Chikwanine's book looks at the DRC's history and its brutal legacy of colonialism, and includes resources to find out more about child soldiers -- all of which Chikwanine said were necessary to show that such atrocities do not happen in vacuum. 

"I wanted to change the narrative of conflict and war, especially for young people," he said, adding that he hopes to separate his work from Western depictions of African nations that remove nuance and humanity of their history. 

"When we talk about Africa, or any other part of the world, it’s always talked about in headlines," he said. "Africa has a very stereotypical mention of being very violent and poor, but we forget to mention the context of the conflict and the poverty. It leads people to conclude the very stereotypical idea of what Africa is, and that’s not what it is."

Chikwanine returned to the relative safety of his home after being abducted, but his family saw more suffering in the years to come. The rising instability and violence in DRC descended in the late 1990s into a civil war that killed over 5 million people and brought more attacks against Chikwanine and his family. His father, a human rights activist, was tortured and ultimately assassinated after fleeing the country, while his sisters and mother survived sexual violence.

Chikwanine said he wants to increasing children's understanding of the world, as well as to increase an opportunity for them to have a dialogue with adults about issues of social justice.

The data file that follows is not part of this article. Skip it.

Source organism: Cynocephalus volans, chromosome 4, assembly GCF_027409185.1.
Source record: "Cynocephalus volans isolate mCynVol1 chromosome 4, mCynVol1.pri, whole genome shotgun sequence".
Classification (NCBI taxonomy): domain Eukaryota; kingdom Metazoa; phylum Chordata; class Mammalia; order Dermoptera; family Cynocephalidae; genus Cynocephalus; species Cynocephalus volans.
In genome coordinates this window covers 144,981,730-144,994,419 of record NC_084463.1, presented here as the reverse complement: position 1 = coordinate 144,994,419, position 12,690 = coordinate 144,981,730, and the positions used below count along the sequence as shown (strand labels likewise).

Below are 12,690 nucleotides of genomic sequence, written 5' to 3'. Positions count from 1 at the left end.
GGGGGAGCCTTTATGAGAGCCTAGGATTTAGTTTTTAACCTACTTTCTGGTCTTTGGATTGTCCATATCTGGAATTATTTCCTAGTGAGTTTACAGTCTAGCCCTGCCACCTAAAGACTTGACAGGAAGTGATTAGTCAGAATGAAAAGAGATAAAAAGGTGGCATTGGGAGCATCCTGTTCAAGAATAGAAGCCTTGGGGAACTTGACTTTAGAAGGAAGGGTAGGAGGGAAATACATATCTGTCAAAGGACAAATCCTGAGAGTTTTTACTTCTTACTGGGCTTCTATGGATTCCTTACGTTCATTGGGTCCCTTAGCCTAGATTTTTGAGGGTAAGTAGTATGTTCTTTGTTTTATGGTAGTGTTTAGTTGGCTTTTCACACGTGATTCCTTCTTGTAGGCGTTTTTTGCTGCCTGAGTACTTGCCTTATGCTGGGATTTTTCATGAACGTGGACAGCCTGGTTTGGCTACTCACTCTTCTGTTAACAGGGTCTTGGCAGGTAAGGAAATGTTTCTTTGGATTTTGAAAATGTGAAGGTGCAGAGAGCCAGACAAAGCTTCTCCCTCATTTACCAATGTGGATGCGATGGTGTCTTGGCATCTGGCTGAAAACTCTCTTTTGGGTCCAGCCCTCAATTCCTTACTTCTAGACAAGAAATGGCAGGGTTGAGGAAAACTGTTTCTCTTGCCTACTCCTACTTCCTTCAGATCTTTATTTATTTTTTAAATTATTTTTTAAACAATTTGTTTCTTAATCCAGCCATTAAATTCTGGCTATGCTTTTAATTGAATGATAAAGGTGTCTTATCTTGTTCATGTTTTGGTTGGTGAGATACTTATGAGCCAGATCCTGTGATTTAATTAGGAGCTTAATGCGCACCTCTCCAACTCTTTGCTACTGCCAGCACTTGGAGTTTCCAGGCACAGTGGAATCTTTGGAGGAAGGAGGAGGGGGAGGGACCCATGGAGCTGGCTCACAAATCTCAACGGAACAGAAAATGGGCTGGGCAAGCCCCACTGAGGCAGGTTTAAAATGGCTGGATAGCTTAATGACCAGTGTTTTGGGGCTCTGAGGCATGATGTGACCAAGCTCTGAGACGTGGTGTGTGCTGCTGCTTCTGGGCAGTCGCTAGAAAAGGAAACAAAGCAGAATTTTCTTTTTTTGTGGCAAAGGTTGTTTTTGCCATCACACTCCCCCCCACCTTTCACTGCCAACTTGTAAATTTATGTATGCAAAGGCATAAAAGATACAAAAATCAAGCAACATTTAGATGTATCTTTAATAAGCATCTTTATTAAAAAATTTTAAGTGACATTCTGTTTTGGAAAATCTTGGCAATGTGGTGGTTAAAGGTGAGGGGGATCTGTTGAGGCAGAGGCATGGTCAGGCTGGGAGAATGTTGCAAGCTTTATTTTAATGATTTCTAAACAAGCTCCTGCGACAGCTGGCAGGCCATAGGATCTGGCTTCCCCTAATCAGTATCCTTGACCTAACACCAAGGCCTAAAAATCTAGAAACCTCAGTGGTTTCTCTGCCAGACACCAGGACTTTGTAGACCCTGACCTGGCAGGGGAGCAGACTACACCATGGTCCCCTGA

"Sometimes, as adults, we shy away from having conversations with our own young people, but every day in the world a young person sees atrocities that are happening," he said. "It’s important to start having conversations with young people, to engage them in that way if we want them to grow up to be engaged citizens in society."

In recent months, Chikwanine has spoken out on the worldwide refugee crisis and how governments should do more to support aid programs and embrace people fleeing conflict. As someone who arrived in Canada as a refugee, he has criticized how people and politicians who haven't experienced war have dismissed the needs of people seeking asylum.

"When we see conflict on the news it’s a headline, but for many people that was life and reality and it was hurtful," Chikwanine said. "To see other human beings going through difficult situations like that, it's one of the hardest things to watch."

Chikwanine is currently a student at the University of Toronto, and after graduation he hopes to turn his focus to promoting education and shifting policy in African nations. He is also involved in The Child Soldiers Initiative, which seeks to prevent the use of children in war, and speaks publicly on child's rights.

"It’s never been easy to tell my story," Chikwanine said. "As any person who has been through conflict will tell you, it’s not easy to stand up and tell people some of the most difficult moments of your life, but it is necessary."

 

Also on HuffPost:

More from Huffington Post

The Huffington Post
The Huffington Post
image beaconimage beaconimage beacon